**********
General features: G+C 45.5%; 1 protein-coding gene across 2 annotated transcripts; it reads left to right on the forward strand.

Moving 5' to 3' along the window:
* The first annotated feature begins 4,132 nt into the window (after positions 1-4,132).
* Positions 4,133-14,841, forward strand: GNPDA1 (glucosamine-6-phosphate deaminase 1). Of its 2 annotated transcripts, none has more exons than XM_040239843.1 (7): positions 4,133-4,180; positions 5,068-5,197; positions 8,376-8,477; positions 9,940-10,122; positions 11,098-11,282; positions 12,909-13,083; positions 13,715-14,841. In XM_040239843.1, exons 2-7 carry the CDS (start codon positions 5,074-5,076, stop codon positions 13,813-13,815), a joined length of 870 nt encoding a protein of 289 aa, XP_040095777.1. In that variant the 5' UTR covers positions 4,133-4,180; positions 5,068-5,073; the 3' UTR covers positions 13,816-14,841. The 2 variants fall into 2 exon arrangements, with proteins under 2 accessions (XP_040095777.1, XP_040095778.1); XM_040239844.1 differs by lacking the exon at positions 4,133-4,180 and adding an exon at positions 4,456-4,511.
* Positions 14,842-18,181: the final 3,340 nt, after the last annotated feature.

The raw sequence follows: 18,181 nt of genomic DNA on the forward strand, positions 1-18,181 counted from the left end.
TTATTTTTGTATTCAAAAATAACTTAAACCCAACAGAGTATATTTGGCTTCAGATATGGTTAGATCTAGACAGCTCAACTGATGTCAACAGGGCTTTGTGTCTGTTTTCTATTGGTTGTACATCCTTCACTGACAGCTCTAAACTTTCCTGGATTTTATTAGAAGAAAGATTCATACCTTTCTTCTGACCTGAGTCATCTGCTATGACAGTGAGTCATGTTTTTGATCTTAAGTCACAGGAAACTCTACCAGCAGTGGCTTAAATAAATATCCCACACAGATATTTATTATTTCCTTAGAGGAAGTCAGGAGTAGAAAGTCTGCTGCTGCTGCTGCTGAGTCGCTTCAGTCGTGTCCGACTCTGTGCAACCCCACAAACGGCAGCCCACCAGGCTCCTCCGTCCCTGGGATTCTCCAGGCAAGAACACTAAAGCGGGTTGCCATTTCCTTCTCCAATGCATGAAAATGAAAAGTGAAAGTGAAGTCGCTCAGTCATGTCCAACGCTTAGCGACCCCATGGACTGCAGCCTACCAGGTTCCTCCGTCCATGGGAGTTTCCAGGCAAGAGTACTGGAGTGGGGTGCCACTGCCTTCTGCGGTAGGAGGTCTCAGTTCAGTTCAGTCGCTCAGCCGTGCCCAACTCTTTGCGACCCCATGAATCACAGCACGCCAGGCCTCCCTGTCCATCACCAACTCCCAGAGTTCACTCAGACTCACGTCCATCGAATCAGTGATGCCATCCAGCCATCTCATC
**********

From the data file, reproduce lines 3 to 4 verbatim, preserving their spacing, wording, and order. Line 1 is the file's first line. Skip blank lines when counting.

* The first annotated feature begins 4,132 nt into the window (after positions 1-4,132).
* Positions 4,133-14,841, forward strand: GNPDA1 (glucosamine-6-phosphate deaminase 1). Of its 2 annotated transcripts, none has more exons than XM_040239843.1 (7): positions 4,133-4,180; positions 5,068-5,197; positions 8,376-8,477; positions 9,940-10,122; positions 11,098-11,282; positions 12,909-13,083; positions 13,715-14,841. In XM_040239843.1, exons 2-7 carry the CDS (start codon positions 5,074-5,076, stop codon positions 13,813-13,815), a joined length of 870 nt encoding a protein of 289 aa, XP_040095777.1. In that variant the 5' UTR covers positions 4,133-4,180; positions 5,068-5,073; the 3' UTR covers positions 13,816-14,841. The 2 variants fall into 2 exon arrangements, with proteins under 2 accessions (XP_040095777.1, XP_040095778.1); XM_040239844.1 differs by lacking the exon at positions 4,133-4,180 and adding an exon at positions 4,456-4,511.